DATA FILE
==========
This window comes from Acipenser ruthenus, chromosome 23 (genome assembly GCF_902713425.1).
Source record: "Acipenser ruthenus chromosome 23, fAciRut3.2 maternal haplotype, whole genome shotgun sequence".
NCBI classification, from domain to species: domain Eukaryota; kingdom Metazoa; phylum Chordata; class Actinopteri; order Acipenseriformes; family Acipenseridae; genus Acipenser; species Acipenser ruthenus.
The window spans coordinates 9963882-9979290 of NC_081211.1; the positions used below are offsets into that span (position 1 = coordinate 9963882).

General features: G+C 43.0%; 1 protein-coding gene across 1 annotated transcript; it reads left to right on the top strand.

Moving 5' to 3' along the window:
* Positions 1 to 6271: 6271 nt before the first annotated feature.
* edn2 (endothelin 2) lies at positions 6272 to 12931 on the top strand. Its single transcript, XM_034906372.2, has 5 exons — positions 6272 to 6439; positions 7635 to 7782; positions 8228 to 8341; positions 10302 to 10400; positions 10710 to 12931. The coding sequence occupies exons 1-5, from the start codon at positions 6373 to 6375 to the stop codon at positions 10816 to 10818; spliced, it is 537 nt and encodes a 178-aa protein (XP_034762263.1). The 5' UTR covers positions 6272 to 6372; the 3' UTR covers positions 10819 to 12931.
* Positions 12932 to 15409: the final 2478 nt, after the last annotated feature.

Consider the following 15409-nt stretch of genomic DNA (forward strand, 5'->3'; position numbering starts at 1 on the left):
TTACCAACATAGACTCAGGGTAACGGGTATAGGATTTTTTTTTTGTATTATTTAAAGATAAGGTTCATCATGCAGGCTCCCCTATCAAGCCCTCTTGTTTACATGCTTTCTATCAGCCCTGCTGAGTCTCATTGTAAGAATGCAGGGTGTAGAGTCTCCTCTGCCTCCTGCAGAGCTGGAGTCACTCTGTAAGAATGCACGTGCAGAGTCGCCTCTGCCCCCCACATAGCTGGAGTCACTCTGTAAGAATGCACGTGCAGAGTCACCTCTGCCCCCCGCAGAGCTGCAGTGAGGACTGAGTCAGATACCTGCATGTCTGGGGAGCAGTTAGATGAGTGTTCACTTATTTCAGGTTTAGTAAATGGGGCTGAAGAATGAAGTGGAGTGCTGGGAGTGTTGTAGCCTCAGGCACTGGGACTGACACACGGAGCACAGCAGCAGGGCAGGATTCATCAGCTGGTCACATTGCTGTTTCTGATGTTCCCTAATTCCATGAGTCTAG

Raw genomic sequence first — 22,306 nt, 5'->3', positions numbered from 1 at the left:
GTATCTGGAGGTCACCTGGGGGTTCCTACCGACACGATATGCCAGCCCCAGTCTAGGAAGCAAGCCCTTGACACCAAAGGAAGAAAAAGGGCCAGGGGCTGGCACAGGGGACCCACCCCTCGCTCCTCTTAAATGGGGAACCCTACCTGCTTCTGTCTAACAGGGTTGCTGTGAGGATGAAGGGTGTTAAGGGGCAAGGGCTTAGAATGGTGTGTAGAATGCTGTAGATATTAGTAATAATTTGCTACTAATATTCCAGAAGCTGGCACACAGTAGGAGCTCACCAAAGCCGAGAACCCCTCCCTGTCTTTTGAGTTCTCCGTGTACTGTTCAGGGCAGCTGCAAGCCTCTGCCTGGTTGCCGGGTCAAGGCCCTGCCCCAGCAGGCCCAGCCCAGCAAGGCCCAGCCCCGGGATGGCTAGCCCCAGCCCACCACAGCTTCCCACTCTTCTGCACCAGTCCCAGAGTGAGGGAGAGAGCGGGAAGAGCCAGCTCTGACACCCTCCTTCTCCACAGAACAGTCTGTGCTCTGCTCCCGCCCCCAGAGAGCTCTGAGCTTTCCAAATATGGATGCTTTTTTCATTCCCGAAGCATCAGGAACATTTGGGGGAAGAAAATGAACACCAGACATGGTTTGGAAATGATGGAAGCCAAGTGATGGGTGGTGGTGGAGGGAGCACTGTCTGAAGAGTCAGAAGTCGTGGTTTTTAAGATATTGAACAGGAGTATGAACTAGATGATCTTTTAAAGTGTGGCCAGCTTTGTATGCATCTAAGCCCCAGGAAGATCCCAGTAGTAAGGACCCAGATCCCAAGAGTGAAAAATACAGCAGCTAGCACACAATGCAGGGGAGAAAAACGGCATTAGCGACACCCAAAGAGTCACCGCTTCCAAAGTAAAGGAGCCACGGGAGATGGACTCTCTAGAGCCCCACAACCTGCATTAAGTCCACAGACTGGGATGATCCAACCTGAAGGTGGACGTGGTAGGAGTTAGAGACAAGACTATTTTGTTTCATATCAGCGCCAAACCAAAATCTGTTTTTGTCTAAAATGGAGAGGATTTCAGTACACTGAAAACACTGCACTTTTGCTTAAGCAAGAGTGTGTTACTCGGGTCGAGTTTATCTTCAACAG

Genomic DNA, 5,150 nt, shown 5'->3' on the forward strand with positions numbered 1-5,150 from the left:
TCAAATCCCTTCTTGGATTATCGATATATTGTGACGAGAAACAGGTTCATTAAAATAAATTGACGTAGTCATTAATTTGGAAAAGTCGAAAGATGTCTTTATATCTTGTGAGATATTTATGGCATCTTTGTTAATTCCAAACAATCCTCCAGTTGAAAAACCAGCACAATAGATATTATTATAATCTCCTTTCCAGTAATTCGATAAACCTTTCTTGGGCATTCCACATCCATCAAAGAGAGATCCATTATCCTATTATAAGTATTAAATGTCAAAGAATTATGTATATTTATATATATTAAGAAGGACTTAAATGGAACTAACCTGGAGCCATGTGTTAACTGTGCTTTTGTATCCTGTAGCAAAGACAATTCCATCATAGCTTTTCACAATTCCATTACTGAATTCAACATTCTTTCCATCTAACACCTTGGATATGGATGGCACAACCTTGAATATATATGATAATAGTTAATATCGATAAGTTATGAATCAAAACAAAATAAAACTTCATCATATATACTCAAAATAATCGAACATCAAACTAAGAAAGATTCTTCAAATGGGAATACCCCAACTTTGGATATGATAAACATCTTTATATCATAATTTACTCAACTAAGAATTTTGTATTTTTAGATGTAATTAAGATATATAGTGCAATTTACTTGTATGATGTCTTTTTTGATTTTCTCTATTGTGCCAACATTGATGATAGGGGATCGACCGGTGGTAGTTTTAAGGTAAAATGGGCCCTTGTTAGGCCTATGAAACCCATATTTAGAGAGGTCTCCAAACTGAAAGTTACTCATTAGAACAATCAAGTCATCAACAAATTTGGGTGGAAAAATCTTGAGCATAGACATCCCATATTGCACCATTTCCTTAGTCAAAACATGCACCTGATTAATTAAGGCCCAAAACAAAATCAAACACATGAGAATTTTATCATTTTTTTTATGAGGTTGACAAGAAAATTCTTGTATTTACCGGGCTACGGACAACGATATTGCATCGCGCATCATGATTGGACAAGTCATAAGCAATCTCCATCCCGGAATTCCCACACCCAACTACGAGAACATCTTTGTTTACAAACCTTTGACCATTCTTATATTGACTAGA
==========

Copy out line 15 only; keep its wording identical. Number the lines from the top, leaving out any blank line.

TCAAATCCCTTCTTGGATTATCGATATATTGTGACGAGAAACAGGTTCATTAAAATAAATTGACGTAGTCATTAATTTGGAAAAGTCGAAAGATGTCTTTATATCTTGTGAGATATTTATGGCATCTTTGTTAATTCCAAACAATCCTCCAGTTGAAAAACCAGCACAATAGATATTATTATAATCTCCTTTCCAGTAATTCGATAAACCTTTCTTGGGCATTCCACATCCATCAAAGAGAGATCCATTATCCTATTATAAGTATTAAATGTCAAAGAATTATGTATATTTATATATATTAAGAAGGACTTAAATGGAACTAACCTGGAGCCATGTGTTAACTGTGCTTTTGTATCCTGTAGCAAAGACAATTCCATCATAGCTTTTCACAATTCCATTACTGAATTCAACATTCTTTCCATCTAACACCTTGGATATGGATGGCACAACCTTGAATATATATGATAATAGTTAATATCGATAAGTTATGAATCAAAACAAAATAAAACTTCATCATATATACTCAAAATAATCGAACATCAAACTAAGAAAGATTCTTCAAATGGGAATACCCCAACTTTGGATATGATAAACATCTTTATATCATAATTTACTCAACTAAGAATTTTGTATTTTTAGATGTAATTAAGATATATAGTGCAATTTACTTGTATGATGTCTTTTTTGATTTTCTCTATTGTGCCAACATTGATGATAGGGGATCGACCGGTGGTAGTTTTAAGGTAAAATGGGCCCTTGTTAGGCCTATGAAACCCATATTTAGAGAGGTCTCCAAACTGAAAGTTACTCATTAGAACAATCAAGTCATCAACAAATTTGGGTGGAAAAATCTTGAGCATAGACATCCCATATTGCACCATTTCCTTAGTCAAAACATGCACCTGATTAATTAAGGCCCAAAACAAAATCAAACACATGAGAATTTTATCATTTTTTTTATGAGGTTGACAAGAAAATTCTTGTATTTACCGGGCTACGGACAACGATATTGCATCGCGCATCATGATTGGACAAGTCATAAGCAATCTCCATCCCGGAATTCCCACACCCAACTACGAGAACATCTTTGTTTACAAACCTTTGACCATTCTTATATTGACTAGA